On Monday 5th February I have an entry that puzzles me. Since I cannot recall any detail of the event, I still wonder how we coped. There was an issue of food consisting of a tin of fish between 10 men, two hard biscuits each and a kilo of meat, most probably horseflesh. The miracle of the two barley loaves and five fishes comes powerfully to mind. The size of the tin I do not remember nor how we opened it because the useful army issue knives had been taken from us. Perhaps it was a tin of sardines with a key but that would be insultingly small between 10 men. A small group had obtained a black enamel pot in exchange for a new vest and boiled up some potatoes that were scrounged from the civilians. All this was edible food for which we were extremely grateful.
At this halt the column became smaller because several men had made a break. There were several who were sick and stayed behind and alas some Russians who appeared too weak to carry on. When I noticed this sad sight I was pleased to say that the pain under my heart had gone. When we moved off there was a long uphill trek through wonderful roads lined with fine fir trees of great age. This was obviously the summit of a high ridge because the road suddenly broke out of the forest into bright light and a view of fields in a valley below. Eight hairpin bends and a further rush to a place called Altstadt negotiated the escarpment.
Altstadt, now Gorlitz, townscape in winter
6th February 1945 to Triebitz [now Třebovice, Czech Republic]
On the 6th February we were in a cattle yard. Here we lined up 5 men to a row and were given one loaf, a piece of cheese and a block of butter – ersatz. This was for five men for three days! The weather became warmer and any remaining snow turned into a wet slush. Making our boots wet through. A fine rain fell making the trudge for 22 kms to Triebitz a very uncomfortable experience.
This was the last barn in Sudetenland and we remained here for five days. That gave rise to all sorts of rumours. A most wishful one was that we were going to another Lager [POW camp] with a chance of a Red Cross parcel of food and or some clothes. Another imagined we would be given some transport. None of these rumours materialized. Further entries in my diary have details that seem to indicate I somehow heard surreptitiously the British news. The Germans were retreating from Upper Silesia, but sending three fresh armies into position to hold the south bank of the Oder. Armies from Pomerania were driving down to Russian spearheads approaching Berlin.
I had three good comrades Spike, Bert, and Len; we helped each other through thick and thin. The column had grown again into a very large number and so was reorganized into units of 100 to assist in fixing billets and any food. Now we marched more smartly in threes. The guards asserted their authority as they kept at short and regular spaces close to us. At the next farm 150 men were pent up in cold weather but there was an issue of soup.
It was cold and slushy underfoot but we had more soup at the billet. Len proved his efficiency as a cook and was made company cook by the men. He made up some dried vegetable, potato flour, macaroni and dried biscuits. There was a large loaf between eight men and a small piece of sausage.
Friday 9th February- We were still at this farm and feeling bored as we were lying about on the straw. From time to time we went into the yard and stretched our legs, stamped our feet and moved stealthily into the cow shed. It was warmer here and we chatted for about twenty minutes before being chased out. I had received a poetry book from England ‘an Anthology of Modern Verse.’ This had been a set book at college and I very much liked it contents. As I read some of the poems I became sentimental at times and others quite homesick. I felt the war poets had written of hard and painful experiences. These lines made vivid pictures to a student but now were verbal realities to an active soldier. Other poems whose content described the beauty and calm peace of England brought back memories of happier times “Buy my English posies and I’ll tell you whence you came”.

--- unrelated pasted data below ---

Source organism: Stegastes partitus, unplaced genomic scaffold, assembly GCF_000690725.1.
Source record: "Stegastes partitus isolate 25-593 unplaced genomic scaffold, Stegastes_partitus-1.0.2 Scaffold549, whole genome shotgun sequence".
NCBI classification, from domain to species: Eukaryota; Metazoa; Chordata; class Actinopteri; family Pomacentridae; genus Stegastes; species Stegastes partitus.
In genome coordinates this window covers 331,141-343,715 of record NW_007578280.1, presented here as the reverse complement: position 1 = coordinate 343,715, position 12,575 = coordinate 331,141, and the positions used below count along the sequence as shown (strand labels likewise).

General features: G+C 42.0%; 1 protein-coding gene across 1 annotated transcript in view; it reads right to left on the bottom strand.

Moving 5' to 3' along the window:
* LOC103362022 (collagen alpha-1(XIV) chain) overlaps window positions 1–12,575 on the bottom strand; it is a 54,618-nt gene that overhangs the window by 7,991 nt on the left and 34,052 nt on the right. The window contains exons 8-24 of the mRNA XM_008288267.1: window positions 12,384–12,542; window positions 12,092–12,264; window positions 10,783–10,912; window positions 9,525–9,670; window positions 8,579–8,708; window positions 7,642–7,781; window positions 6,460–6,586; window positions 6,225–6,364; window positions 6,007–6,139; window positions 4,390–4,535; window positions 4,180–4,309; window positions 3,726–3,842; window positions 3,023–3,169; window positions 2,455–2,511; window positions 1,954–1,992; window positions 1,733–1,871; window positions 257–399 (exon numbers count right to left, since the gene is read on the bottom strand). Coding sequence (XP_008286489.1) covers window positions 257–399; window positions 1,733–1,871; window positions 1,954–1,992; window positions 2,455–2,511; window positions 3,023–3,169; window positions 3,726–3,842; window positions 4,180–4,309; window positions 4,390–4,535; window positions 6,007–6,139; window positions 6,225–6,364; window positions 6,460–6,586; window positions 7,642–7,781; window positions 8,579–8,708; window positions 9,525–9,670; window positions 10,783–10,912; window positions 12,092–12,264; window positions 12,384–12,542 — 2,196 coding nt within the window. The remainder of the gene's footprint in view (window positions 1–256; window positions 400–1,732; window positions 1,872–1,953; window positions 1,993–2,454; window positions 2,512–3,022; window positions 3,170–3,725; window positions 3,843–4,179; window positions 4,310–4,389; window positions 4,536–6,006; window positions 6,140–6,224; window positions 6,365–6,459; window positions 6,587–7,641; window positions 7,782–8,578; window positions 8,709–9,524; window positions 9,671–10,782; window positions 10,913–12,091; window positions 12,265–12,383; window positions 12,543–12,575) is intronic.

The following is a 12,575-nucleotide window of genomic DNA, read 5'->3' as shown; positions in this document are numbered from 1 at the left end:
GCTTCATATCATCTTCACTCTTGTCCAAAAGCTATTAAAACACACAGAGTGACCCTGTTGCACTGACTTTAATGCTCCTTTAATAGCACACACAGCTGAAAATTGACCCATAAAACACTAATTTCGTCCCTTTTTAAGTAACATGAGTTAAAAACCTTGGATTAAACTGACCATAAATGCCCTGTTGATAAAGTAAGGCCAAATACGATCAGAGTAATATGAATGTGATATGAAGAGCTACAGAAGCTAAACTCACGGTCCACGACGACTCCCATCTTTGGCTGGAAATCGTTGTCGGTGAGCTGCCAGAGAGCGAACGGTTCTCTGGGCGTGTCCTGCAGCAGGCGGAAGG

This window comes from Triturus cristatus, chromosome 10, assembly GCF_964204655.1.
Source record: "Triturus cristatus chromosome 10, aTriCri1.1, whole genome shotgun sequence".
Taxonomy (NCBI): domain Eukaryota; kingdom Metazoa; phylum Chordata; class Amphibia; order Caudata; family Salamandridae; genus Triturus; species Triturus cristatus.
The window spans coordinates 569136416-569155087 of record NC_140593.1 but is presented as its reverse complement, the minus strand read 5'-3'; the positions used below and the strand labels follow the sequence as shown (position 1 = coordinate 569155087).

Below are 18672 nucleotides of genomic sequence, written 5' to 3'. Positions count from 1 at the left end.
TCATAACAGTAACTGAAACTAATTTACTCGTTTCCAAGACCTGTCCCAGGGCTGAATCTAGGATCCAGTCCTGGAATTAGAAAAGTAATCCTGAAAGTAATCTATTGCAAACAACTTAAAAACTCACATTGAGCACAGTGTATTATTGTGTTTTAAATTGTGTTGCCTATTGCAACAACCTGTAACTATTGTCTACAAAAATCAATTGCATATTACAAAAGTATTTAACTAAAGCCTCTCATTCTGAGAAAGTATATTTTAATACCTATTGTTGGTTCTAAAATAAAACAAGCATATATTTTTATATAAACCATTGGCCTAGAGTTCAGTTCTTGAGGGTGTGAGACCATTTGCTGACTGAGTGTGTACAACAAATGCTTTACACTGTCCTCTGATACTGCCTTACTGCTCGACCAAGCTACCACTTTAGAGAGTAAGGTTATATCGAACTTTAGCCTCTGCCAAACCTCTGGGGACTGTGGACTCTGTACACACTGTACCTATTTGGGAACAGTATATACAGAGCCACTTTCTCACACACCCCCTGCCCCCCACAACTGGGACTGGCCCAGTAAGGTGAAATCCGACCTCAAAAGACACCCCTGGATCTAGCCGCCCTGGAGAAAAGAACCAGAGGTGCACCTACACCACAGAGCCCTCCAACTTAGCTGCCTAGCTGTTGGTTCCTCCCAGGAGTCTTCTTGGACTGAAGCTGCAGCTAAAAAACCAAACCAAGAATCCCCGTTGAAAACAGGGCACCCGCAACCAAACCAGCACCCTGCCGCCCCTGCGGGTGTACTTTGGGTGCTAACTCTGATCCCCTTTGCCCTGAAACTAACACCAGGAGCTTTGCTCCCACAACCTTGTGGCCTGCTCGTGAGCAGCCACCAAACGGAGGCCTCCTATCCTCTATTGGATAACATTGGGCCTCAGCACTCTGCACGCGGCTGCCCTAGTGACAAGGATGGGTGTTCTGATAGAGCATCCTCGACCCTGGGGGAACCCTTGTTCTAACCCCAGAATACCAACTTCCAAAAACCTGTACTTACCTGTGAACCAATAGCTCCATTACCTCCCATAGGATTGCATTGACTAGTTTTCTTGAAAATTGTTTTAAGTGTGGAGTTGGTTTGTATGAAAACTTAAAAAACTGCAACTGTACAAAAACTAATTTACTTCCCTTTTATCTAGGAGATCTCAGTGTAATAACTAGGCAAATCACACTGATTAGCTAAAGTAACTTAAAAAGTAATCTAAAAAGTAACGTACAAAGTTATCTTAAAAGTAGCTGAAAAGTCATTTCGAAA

10th February 1945
On Saturday 10th February men were getting very worried, without a clue why we were staying here for five days. It seemed that the powers in charge knew we would be staying here because of one arrangement. At most barn sites when there was reasonable cover in the nearby paddock we dug a shallow trench and fixed up a pole as a makeshift latrine. At this site it must have been known that we would be staying longer because we were given some hessian and poles. From this we had to make a more private screen and a deeper pit. During our stay civilians had offered potatoes and bread, which it was agreed must be assembled together and shared out later. What a different donation I happened to be given! As I walked into this elaborate screen a lady’s hand appeared through the joint in the hessian sheets. She pushed first one then two and three buns to me and disappeared. What buns they were, what marvelous ingredients and how well cooked with a dusting of fine sugar on top. The mystery deepens when one recalls the extreme bland monotonous food normally available. There were even small potatoes in the loaves – looking like egg in our large pork pie – but not so good. I sinfully ate one bun before taking three to the agreed collection, imagining I might not get one later on. It was obvious why this wise and clever woman passed the buns in from behind, because if she had walked out round the front to the table of offerings and a guard had noticed the excellence of them she would have been arrested possibly for hoarding.